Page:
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Growing Apart Together 

"The Last Five Years" deconstructs a marriage

A relationship disintegrates in "The Last Five Years" at 2nd Street Theater. Photos by Sandy Klein.

A relationship disintegrates in "The Last Five Years" at 2nd Street Theater. Photos by Sandy Klein.

"The Last Five Years," at 2nd Street Theater, was written by Jason Robert Brown and premiered in Chicago in 2001, eventually moving Off-Broadway in 2002. That year the show won the Drama Desk Award for Outstanding Music and Lyrics and was nominated for several more awards. Most recently, in 2014, Richard Lagravenese ("P.S. I Love You") wrote and directed a film version of the musical starring Anna Kendrick and Jeremy Jordan.

The story is simple, yet the concept and structure is complex. The audience is introduced to Cathy and Jamie. She is alone and breaking down, crying over the dissolution of her marriage. Jamie is on Cloud Nine, just having met the girl of his dreams. What the audience realizes quite quickly is that Cathy's marriage was to Jamie and Jamie's new dream girl is Cathy. The play is telling the story of their relationship from opposite ends and working its way to the middle; Jamie is at the beginning and Cathy is at the end.

Another fascinating structural choice is that the majority of the dialogue and story are told through the songs that Jamie and Cathy sing separately. It isn't until the end of the first act that they even have a scene together, which they then pass through, with Jamie now heading to the end of the relationship and Cathy heading to happier times.

This two-direction timeline is a powerful and potent metaphor for the entire meaning of the show. Jamie is a successful writer and has a wandering eye, whereas Cathy is a struggling actress, unhappy and ready for life to get better. Very little of their relationship is spent growing as a couple and the solitary nature of their existence is profoundly sad. Growing apart from a person who once felt like the first, last and everything might not be a universal feeling, but if it isn't, it comes awfully close.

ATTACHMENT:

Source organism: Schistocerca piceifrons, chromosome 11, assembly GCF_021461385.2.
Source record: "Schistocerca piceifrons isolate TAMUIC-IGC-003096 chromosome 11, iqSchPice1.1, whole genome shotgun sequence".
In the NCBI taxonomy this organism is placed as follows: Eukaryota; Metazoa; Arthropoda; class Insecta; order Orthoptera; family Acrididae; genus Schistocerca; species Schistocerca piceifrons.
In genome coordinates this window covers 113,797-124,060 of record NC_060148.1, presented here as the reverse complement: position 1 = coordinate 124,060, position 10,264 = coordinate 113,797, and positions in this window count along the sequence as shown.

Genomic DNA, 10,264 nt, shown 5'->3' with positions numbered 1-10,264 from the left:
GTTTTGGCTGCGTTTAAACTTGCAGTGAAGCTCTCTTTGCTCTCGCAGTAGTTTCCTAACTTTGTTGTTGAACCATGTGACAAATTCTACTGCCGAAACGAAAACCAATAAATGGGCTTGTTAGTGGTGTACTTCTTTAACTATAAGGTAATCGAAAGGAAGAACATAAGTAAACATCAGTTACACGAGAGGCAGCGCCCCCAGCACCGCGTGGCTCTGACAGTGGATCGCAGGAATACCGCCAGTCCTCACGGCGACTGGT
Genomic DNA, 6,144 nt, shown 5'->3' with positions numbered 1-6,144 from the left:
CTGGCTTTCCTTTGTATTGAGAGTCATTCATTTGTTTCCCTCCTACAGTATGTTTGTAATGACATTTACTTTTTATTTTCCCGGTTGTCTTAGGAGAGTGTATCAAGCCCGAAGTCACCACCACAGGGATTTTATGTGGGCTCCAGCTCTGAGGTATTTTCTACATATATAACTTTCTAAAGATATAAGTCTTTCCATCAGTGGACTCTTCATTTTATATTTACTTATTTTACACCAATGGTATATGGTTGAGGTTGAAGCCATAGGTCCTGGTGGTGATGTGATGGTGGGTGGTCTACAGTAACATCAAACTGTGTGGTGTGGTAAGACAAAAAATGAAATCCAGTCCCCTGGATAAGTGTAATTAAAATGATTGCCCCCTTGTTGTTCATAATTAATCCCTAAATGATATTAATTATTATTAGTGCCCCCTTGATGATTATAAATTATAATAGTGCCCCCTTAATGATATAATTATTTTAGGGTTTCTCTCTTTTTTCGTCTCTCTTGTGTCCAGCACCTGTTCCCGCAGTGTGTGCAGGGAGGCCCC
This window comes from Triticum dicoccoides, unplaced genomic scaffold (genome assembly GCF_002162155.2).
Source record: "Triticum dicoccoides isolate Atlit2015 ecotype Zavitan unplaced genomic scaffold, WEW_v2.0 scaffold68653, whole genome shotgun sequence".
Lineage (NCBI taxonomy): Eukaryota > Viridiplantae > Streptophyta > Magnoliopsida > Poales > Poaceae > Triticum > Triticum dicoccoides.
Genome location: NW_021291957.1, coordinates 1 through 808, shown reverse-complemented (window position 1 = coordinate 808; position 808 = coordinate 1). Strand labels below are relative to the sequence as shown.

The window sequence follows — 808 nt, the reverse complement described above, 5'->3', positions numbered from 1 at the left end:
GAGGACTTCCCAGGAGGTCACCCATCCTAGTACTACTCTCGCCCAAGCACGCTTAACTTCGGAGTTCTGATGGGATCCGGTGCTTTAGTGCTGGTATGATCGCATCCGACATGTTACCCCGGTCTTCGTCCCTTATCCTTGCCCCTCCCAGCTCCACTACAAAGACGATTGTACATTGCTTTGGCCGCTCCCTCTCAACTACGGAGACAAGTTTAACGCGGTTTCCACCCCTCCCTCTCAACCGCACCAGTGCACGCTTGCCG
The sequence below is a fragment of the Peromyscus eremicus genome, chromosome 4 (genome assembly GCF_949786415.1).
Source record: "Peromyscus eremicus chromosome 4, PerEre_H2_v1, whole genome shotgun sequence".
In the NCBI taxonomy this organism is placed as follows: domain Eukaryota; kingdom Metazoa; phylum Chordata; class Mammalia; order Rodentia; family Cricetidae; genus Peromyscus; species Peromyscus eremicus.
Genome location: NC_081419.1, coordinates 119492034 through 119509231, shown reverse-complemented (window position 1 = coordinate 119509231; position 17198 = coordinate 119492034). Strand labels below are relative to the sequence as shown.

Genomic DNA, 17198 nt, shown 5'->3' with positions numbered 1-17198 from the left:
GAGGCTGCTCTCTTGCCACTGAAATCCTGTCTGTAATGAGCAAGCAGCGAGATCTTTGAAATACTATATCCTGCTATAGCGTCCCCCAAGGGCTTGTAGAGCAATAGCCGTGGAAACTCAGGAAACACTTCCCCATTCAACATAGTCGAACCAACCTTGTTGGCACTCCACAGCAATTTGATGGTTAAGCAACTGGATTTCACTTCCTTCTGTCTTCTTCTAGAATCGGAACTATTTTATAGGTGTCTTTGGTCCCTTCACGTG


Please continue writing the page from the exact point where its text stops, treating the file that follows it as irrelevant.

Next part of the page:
Director Mallory DaCosta added another interesting wrinkle to the 2nd Street Theater's show: she built two casts. Ryan Klontz and Natalie Manz will play Jamie and Cathy some nights, alternating with Justin Tilton and Kara Davidson who play the parts on other nights.

"The four we cast stood out the most," says DaCosta. "When we started pairing people together, there was a true magic that came from each couple. The chemistry was unique, much like couples in our everyday lives," she says.

The songs are incredibly catchy, making the choice to go back and see the show again for both casts an easy one. Music director and pianist Scott Michaelson, guitarist Matt Gwinup and bassist Ryan Swagerty are set up in the background as Jamie and Cathy's relationship builds and dissolves. They flawlessly executed the score, while also serving as ghostly witnesses to the proceedings, never influencing the events except through their haunting melodies. Combined with multimedia film from AMZ Productions, "The Last Five Years" is a memorable and lovely show about the moments that bring people together and the years that drive them apart.

There are so many things that can end a relationship. That is why it has always been popular to tell stories of doomed romance and the struggles inherent in making love work. Even though audiences still love a happy ending, it is the story that ends brutally that provides catharsis. "The Last Five Years" is about a breakup, but it's told in a way that not too many pieces of pop culture (especially musicals) have the courage to try.

"The Last Five Years"

May 13 to 28, 7:30 p.m. and 3 p.m.

2nd Street Theater, 220 NW Lafayette Ave., Bend

$22-$25

Produced by Thoroughly Modern Productions

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